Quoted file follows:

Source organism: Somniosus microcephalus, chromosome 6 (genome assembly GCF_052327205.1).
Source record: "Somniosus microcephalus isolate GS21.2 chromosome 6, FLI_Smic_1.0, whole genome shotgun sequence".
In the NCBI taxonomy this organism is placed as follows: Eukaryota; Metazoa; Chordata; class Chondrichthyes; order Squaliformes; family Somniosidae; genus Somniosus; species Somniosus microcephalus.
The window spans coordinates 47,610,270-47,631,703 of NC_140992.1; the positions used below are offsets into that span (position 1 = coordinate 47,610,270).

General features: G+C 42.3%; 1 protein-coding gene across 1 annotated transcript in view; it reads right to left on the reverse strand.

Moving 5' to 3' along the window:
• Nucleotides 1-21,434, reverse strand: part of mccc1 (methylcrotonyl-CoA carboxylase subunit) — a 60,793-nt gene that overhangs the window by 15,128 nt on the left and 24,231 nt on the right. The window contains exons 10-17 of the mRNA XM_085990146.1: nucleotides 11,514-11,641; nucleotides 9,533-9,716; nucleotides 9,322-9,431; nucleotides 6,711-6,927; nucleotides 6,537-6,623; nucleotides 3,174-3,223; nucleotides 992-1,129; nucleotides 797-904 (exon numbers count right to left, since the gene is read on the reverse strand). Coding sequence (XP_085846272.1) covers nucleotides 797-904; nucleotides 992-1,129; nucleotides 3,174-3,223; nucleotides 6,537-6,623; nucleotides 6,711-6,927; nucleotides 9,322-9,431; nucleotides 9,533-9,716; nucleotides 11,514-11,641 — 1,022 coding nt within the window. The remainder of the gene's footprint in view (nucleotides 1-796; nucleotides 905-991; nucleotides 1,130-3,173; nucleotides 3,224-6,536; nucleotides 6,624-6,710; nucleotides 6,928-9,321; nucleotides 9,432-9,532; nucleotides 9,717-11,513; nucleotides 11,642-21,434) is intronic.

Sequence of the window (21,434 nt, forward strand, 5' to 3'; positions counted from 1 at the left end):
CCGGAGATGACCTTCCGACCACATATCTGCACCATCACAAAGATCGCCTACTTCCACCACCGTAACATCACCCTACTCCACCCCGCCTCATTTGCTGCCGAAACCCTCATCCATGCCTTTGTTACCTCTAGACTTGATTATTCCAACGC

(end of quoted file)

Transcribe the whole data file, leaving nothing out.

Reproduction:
Source organism: Somniosus microcephalus, chromosome 6 (genome assembly GCF_052327205.1).
Source record: "Somniosus microcephalus isolate GS21.2 chromosome 6, FLI_Smic_1.0, whole genome shotgun sequence".
In the NCBI taxonomy this organism is placed as follows: Eukaryota; Metazoa; Chordata; class Chondrichthyes; order Squaliformes; family Somniosidae; genus Somniosus; species Somniosus microcephalus.
The window spans coordinates 47,610,270-47,631,703 of NC_140992.1; the positions used below are offsets into that span (position 1 = coordinate 47,610,270).

General features: G+C 42.3%; 1 protein-coding gene across 1 annotated transcript in view; it reads right to left on the reverse strand.

Moving 5' to 3' along the window:
• Nucleotides 1-21,434, reverse strand: part of mccc1 (methylcrotonyl-CoA carboxylase subunit) — a 60,793-nt gene that overhangs the window by 15,128 nt on the left and 24,231 nt on the right. The window contains exons 10-17 of the mRNA XM_085990146.1: nucleotides 11,514-11,641; nucleotides 9,533-9,716; nucleotides 9,322-9,431; nucleotides 6,711-6,927; nucleotides 6,537-6,623; nucleotides 3,174-3,223; nucleotides 992-1,129; nucleotides 797-904 (exon numbers count right to left, since the gene is read on the reverse strand). Coding sequence (XP_085846272.1) covers nucleotides 797-904; nucleotides 992-1,129; nucleotides 3,174-3,223; nucleotides 6,537-6,623; nucleotides 6,711-6,927; nucleotides 9,322-9,431; nucleotides 9,533-9,716; nucleotides 11,514-11,641 — 1,022 coding nt within the window. The remainder of the gene's footprint in view (nucleotides 1-796; nucleotides 905-991; nucleotides 1,130-3,173; nucleotides 3,224-6,536; nucleotides 6,624-6,710; nucleotides 6,928-9,321; nucleotides 9,432-9,532; nucleotides 9,717-11,513; nucleotides 11,642-21,434) is intronic.

Sequence of the window (21,434 nt, forward strand, 5' to 3'; positions counted from 1 at the left end):
CCGGAGATGACCTTCCGACCACATATCTGCACCATCACAAAGATCGCCTACTTCCACCACCGTAACATCACCCTACTCCACCCCGCCTCATTTGCTGCCGAAACCCTCATCCATGCCTTTGTTACCTCTAGACTTGATTATTCCAACGC